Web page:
To combat anti-Asian bias and discrimination, more educators are teaching about—and celebrating—the Asian American community. To assist educators, First Book is highlighting the breadth of Asian and Asian American stories. Our Marketplace Senior Manager of Merchandising, Yukari Matsuyama, put together the following list of 14 books to help learners of all ages understand the variety of cultures, languages, religions, and experiences that exist across Asia and the Asian diaspora. Close to 50 countries make up the Asian continent, which is also the most populous; that means there is a myriad of stories that students can read, learn from, and identify with.
In the United States, May is Asian American and Pacific Islander Heritage Month, a good time to highlight the stories and cultures of the 24.5 million residents of the United States of AAPI heritage. You can shop the full Asian & Pacific Islander Characters & Cultures collection on First Book’s Marketplace to update your bookshelves at any time and make these stories available to your students throughout the year. Featured titles tend to sell out quickly, but more are always on the way, so check back often. First Book supporters, not currently eligible to join the network, can purchase books through Bookshop.org to still directly impact kids in need; 10% of your order is donated to First Book.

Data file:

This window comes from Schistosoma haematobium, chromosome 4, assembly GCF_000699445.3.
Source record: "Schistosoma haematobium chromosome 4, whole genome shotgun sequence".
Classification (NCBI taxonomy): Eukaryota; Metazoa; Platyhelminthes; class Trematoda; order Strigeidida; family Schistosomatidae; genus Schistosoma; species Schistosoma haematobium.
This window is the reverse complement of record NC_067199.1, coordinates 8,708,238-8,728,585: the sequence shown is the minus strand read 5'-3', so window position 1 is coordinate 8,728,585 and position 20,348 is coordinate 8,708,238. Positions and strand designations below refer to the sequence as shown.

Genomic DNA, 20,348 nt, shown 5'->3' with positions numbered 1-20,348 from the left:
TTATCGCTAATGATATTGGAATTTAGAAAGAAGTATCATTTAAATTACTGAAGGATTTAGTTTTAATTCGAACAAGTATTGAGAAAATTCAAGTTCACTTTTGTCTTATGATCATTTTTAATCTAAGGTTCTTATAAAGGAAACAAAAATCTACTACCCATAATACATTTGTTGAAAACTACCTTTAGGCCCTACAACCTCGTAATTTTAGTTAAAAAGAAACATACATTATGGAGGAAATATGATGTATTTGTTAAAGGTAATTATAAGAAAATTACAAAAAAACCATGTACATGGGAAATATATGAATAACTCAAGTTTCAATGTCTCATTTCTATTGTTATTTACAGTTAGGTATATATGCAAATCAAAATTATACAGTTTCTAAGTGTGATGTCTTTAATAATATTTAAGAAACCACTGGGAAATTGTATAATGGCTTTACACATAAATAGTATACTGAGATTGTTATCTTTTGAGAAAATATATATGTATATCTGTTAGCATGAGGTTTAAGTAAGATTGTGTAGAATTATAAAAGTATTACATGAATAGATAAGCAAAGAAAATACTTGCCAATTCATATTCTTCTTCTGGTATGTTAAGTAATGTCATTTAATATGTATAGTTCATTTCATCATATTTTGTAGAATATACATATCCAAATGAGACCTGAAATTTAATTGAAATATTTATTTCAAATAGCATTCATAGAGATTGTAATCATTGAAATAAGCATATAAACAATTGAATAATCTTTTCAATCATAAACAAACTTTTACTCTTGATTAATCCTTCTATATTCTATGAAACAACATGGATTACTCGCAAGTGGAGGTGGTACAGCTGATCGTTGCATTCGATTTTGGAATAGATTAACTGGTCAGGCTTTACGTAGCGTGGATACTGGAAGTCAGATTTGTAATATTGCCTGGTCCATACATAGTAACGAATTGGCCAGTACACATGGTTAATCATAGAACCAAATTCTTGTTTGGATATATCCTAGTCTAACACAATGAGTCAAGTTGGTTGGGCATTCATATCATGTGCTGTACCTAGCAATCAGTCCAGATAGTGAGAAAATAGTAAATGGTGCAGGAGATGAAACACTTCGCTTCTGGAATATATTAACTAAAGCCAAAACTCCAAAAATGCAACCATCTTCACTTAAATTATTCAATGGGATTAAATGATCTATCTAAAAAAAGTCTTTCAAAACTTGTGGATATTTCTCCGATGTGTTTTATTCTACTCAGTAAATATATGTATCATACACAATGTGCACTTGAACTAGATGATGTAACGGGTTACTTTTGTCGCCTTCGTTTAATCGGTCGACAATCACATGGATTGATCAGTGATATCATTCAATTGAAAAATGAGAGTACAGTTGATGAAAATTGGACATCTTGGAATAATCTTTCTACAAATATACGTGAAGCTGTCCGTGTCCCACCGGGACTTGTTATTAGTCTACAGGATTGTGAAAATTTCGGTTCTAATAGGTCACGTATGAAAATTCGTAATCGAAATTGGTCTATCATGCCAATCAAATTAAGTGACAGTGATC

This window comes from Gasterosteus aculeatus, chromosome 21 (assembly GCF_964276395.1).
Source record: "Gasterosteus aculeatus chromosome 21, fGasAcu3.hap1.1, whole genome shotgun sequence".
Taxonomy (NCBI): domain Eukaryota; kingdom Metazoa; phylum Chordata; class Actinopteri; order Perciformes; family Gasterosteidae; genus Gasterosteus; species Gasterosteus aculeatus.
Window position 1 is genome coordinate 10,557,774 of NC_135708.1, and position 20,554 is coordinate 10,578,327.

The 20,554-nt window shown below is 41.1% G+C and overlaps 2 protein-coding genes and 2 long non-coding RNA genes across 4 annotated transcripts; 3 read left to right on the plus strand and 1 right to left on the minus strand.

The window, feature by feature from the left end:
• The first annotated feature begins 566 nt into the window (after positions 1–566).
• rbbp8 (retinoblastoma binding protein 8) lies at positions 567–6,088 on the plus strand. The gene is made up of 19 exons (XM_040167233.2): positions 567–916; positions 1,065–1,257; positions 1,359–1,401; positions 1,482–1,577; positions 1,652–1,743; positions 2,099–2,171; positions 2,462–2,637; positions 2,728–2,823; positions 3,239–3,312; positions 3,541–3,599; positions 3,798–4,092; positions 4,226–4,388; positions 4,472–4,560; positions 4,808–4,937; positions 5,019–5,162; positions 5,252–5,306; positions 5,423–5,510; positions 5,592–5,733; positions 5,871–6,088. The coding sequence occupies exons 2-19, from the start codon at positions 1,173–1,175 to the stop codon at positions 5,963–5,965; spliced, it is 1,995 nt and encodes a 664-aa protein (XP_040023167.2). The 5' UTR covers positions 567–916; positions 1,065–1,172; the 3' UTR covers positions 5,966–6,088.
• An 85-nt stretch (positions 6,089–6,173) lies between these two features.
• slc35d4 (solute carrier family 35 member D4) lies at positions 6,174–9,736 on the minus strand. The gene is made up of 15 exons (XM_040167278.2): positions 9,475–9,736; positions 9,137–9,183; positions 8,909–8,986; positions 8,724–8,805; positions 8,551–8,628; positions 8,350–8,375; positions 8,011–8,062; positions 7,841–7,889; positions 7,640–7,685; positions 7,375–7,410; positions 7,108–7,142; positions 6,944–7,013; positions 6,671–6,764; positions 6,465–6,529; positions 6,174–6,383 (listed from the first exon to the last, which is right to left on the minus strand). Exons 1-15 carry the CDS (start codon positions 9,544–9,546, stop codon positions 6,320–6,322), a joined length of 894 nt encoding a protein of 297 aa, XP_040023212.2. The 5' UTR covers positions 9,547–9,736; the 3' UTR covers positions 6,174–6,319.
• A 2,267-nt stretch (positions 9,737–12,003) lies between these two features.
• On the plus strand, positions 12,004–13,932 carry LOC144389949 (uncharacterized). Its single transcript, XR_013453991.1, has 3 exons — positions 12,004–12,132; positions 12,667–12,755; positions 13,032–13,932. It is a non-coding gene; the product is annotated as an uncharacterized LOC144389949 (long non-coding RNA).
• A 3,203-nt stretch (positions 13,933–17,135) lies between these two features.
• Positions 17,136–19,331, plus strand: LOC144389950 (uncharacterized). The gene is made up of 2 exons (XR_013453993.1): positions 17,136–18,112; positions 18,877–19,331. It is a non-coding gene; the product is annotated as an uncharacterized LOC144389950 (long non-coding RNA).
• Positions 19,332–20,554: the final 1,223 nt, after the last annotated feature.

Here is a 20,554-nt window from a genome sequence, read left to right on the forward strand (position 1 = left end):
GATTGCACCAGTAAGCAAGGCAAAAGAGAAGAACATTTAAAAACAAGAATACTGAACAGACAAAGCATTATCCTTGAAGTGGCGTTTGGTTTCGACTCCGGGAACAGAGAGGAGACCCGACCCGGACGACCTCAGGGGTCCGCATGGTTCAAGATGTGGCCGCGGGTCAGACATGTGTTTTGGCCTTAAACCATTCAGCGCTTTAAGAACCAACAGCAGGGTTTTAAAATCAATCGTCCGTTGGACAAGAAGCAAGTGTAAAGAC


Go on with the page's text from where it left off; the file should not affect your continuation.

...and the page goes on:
These books can start you on your literary journey through Asia and the Asian diaspora.
Using the twelve animals of the Chinese zodiac, this bright and appealing board book introduces the youngest of readers to the names of animals in both English and Chinese, using Chinese characters alongside their pinyin (romanized spelling). Rat, Ox, Tiger, Rabbit, Dragon, Snake, Horse, Sheep, Monkey, Rooster, Dog, Pig—readers will love finding out which zodiac animal they are!
Moon is everything Christine isn’t. She’s confident, impulsive, artistic…and though they both grew up in the same Chinese American suburb, Moon is somehow unlike anyone Christine has ever known.
But after Moon moves in next door, these unlikely friends are soon best friends, sharing their favorite music videos and painting their toenails when Christine’s strict parents aren’t around. Moon even tells Christine her deepest secret: that she has visions, sometimes, of celestial beings who speak to her from the stars. Who reassure her that Earth isn’t where she really belongs. Moon’s visions have an all-too-earthly root, however, and soon Christine’s best friend is in the hospital, fighting for her life. Can Christine be the friend Moon needs, now, when the sky is falling?
Harpreet Singh has a different color for every mood and occasion, from pink for dancing to red for courage. He especially takes care with his patka—his turban—smoothing it out and making sure it always matches his outfit. But when Harpreet’s mom finds a new job in a snowy city and they have to move, all he wants is to be invisible. Will he ever feel a happy sunny yellow again?
Wise, funny, and heartbreaking, Persepolis is Marjane Satrapi’s memoir of growing up in Iran during the Islamic Revolution. In powerful black-and-white comic strip images, Satrapi tells the story of her life in Tehran from ages six to fourteen, years that saw the overthrow of the Shah’s regime, the triumph of the Islamic Revolution, and the devastating effects of war with Iraq. The intelligent and outspoken only child of committed Marxists and the great-granddaughter of one of Iran’s last emperors, Marjane bears witness to a childhood uniquely entwined with the history of her country.